Researchers Determine Wrinkle Risk by State

Today I read an article in Cosmetic Surgery Times that stated a person’s propensity to have wrinkles may be determined by where they live. A research firm by the name of Sperling’s Best Places assessed the 50 states and the District of Columbia for circumstances that could increase wrinkle risk. They examined factors that included environment and ethnicity and correlated it with existing research on skin damage and disease from the states. The study determined that the following influences play a role in the development of wrinkles:

  • UV exposure (determined by cloud cover, elevation and latitude) 
  • Extreme temperatures (high and low) 
  • Commute time 
  • Racial and ethnic demographics
  • Smoking incidence
We have known for a long time that genetics play a role in wrinkle formation and, in the last few decades, we have discovered that sun damage (UV rays) and environmental pollutants (car smog, factory smoke, cigarette smoke, etc.,) also play a role in skin damage and skin disease. Stress, as well, takes a toll on the entire body, and can accelerate the aging process which includes developing wrinkles, turning hair grey, and loss of eyesight and loss of hearing. Commute time was explained as both being stressful and being exposed to UV rays through the car’s windows. 
The research resulted in a Wrinkle Index, a measure of “each state’s vulnerability to skin damage and premature aging” (#1 being highest risk and #50 being lowest). View the complete list of state rankings here. Findings included:

  • Ethnicity/race is a key factor associated with skin damage with some racial groups (Northern European) being far more at risk.
  • A high percentage of smokers and unhealthy eating pushed some states towards the top of the list.
  • A state with less sunny days does not mean that a person is at less risk for wrinkles or skin disease. For instance, Oregon has one of the highest melanoma rates in the US.
  • Hawaii, known for almost endless sunny days, ranked surprisingly low at #47, and has one of the lowest rates of skin cancer (which may be a combination of the ethnicity of the people and the laid back, or low stress, lifestyle).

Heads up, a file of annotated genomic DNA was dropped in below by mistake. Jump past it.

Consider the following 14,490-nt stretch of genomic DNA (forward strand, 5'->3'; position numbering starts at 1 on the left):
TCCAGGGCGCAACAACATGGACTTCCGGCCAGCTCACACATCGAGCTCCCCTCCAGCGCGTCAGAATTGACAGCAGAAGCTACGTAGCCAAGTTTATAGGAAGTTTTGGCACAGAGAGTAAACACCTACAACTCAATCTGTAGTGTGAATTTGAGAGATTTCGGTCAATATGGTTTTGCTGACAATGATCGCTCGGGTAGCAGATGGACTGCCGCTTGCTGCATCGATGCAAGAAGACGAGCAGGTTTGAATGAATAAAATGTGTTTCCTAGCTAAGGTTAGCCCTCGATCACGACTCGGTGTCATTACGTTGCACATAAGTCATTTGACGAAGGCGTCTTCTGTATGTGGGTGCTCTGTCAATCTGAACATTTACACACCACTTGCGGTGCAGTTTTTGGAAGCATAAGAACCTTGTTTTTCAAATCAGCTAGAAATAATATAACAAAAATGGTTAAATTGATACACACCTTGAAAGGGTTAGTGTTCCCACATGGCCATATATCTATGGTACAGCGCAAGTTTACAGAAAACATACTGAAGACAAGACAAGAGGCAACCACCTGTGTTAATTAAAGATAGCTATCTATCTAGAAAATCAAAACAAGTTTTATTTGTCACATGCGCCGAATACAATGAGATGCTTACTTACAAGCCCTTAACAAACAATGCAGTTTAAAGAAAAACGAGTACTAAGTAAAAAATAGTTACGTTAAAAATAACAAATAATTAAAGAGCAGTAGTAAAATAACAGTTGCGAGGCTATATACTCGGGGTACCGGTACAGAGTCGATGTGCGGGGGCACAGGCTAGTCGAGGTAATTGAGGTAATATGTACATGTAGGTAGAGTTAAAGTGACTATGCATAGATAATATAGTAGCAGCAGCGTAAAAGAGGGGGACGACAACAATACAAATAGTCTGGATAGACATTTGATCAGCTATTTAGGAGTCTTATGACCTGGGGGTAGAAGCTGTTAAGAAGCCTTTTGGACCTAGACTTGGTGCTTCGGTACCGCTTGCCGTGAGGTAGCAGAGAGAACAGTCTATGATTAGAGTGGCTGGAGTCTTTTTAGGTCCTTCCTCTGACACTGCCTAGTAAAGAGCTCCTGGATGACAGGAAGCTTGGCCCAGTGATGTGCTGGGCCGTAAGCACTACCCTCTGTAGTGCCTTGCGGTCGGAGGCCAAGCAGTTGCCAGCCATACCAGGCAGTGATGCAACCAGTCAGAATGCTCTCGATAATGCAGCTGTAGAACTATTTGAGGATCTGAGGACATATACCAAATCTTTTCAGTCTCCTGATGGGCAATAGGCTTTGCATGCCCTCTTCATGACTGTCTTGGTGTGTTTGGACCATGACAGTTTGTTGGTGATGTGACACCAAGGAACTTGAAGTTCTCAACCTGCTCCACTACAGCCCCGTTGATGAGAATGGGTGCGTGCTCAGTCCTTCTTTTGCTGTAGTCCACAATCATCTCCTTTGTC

This article was interesting and it was fun to see where our state ranked (California was #36). 
My takeaway message is that regardless of where your state ranked, skin health should be taken seriously:
  • Use sun protection on a daily basis, year round. 
  • See your dermatologist for annual skin check-ups. 
  • Invest in skin care products that are effective. Medical grade skin care products have more potency and are usually backed by clinical research and thus, have a greater ability to protect, heal, and restore than skin care products from a department store. 
  • Have your skin regularly treated (facials, chemical peels, and so on) at a reputable medical spa

Doing all this may not entirely prevent wrinkles, but it may keep them at bay or lessen their severity. Should you feel that your wrinkles could be “relaxed” or erased, there are non-surgical options such as Botox or dermal fillers, and, for those who have more severe wrinkling and skin issues, there are cosmetic surgery options as well.

If you would like to discuss wrinkle treatment options, both surgical and non-surgical, contact my Santa Barbara Cosmetic Surgery Center office at (805) 563-0000 to make an appointment. 
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